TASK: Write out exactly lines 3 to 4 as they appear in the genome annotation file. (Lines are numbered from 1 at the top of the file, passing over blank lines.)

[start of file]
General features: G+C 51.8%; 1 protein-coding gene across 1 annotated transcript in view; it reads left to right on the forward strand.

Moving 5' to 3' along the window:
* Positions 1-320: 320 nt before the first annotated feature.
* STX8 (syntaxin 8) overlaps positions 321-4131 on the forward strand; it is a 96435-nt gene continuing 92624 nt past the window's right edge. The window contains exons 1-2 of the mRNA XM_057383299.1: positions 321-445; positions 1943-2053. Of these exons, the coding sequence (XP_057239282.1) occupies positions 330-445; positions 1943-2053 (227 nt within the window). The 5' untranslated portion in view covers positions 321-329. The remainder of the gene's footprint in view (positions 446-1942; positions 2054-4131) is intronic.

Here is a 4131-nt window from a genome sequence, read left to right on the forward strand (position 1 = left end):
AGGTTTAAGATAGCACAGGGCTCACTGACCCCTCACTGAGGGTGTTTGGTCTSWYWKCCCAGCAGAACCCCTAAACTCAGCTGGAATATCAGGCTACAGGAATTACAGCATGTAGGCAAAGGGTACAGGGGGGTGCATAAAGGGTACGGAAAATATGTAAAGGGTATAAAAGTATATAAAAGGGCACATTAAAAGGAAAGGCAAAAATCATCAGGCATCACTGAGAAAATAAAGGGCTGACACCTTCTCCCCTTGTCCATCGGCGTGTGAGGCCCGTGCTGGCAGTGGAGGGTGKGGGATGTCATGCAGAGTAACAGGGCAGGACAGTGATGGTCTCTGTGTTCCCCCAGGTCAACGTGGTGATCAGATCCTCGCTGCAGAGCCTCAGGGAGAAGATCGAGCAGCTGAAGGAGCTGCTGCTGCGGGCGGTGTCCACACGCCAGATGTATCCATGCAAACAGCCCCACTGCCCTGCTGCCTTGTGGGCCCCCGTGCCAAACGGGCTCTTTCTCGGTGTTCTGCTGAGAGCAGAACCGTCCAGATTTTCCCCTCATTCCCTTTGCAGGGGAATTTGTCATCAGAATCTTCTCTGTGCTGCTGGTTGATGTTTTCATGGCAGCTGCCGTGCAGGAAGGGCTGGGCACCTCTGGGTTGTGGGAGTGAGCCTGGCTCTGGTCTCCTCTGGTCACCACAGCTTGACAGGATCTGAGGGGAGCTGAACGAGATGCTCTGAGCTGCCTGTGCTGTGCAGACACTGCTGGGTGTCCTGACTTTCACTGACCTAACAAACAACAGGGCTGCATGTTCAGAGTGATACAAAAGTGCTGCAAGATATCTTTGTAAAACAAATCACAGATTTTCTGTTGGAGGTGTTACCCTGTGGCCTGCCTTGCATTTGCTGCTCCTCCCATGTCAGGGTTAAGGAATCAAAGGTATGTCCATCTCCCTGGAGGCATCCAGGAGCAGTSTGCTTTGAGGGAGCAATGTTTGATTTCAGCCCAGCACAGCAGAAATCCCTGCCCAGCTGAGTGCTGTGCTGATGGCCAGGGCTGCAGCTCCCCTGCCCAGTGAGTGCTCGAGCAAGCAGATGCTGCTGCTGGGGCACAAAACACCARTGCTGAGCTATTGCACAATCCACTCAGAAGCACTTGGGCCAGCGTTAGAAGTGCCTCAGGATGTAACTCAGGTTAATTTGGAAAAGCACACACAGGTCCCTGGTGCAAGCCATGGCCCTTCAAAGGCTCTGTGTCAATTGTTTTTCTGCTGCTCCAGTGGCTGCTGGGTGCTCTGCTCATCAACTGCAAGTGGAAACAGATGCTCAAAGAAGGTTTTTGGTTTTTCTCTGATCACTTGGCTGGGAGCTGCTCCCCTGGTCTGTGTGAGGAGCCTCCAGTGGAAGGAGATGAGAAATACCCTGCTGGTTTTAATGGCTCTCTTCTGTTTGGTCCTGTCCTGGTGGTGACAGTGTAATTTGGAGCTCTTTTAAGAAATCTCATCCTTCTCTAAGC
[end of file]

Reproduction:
* Positions 1-320: 320 nt before the first annotated feature.
* STX8 (syntaxin 8) overlaps positions 321-4131 on the forward strand; it is a 96435-nt gene continuing 92624 nt past the window's right edge. The window contains exons 1-2 of the mRNA XM_057383299.1: positions 321-445; positions 1943-2053. Of these exons, the coding sequence (XP_057239282.1) occupies positions 330-445; positions 1943-2053 (227 nt within the window). The 5' untranslated portion in view covers positions 321-329. The remainder of the gene's footprint in view (positions 446-1942; positions 2054-4131) is intronic.